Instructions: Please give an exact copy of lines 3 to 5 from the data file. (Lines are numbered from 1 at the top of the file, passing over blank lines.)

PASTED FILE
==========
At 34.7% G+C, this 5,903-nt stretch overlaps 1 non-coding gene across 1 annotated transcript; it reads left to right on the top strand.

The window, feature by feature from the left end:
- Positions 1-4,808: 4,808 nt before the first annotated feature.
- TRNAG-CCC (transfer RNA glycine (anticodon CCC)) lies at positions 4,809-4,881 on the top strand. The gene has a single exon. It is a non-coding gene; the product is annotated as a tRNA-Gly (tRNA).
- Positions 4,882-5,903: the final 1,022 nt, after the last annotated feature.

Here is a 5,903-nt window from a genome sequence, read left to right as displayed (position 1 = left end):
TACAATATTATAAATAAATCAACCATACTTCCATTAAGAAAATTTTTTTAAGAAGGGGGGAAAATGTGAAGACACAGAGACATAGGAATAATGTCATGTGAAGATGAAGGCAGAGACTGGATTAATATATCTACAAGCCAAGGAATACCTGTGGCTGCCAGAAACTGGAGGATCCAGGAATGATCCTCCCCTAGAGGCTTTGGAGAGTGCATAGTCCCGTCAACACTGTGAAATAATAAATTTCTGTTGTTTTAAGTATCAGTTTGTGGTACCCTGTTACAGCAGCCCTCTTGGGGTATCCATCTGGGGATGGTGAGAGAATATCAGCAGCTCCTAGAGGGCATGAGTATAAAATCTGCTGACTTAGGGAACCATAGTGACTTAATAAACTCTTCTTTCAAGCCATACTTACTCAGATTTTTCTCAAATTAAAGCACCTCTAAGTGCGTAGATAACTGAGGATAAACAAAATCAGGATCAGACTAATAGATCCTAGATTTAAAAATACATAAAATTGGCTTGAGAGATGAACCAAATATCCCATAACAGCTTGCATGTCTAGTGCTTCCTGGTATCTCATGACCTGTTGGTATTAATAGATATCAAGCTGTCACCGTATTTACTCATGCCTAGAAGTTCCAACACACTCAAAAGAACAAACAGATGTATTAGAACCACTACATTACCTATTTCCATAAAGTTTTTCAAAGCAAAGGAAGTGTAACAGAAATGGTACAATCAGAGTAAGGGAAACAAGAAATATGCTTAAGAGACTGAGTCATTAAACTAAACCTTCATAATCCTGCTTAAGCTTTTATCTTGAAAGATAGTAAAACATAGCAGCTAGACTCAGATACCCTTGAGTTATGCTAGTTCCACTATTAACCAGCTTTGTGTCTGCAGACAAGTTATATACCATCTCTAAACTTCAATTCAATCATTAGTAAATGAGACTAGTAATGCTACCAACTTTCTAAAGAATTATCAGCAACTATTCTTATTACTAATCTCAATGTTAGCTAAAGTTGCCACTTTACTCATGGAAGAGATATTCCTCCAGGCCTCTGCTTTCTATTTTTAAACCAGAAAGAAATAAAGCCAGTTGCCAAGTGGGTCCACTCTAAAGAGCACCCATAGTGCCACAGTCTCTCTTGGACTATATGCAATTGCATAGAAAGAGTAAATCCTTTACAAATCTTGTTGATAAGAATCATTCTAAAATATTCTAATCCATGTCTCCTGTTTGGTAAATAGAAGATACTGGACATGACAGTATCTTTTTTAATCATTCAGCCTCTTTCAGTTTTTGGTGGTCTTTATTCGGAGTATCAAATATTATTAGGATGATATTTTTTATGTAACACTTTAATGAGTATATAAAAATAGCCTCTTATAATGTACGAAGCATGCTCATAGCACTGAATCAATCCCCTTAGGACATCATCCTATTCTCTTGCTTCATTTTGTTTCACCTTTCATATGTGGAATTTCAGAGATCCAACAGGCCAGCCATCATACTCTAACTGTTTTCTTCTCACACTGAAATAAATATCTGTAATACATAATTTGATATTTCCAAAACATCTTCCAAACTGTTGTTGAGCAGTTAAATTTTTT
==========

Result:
- Positions 1-4,808: 4,808 nt before the first annotated feature.
- TRNAG-CCC (transfer RNA glycine (anticodon CCC)) lies at positions 4,809-4,881 on the top strand. The gene has a single exon. It is a non-coding gene; the product is annotated as a tRNA-Gly (tRNA).
- Positions 4,882-5,903: the final 1,022 nt, after the last annotated feature.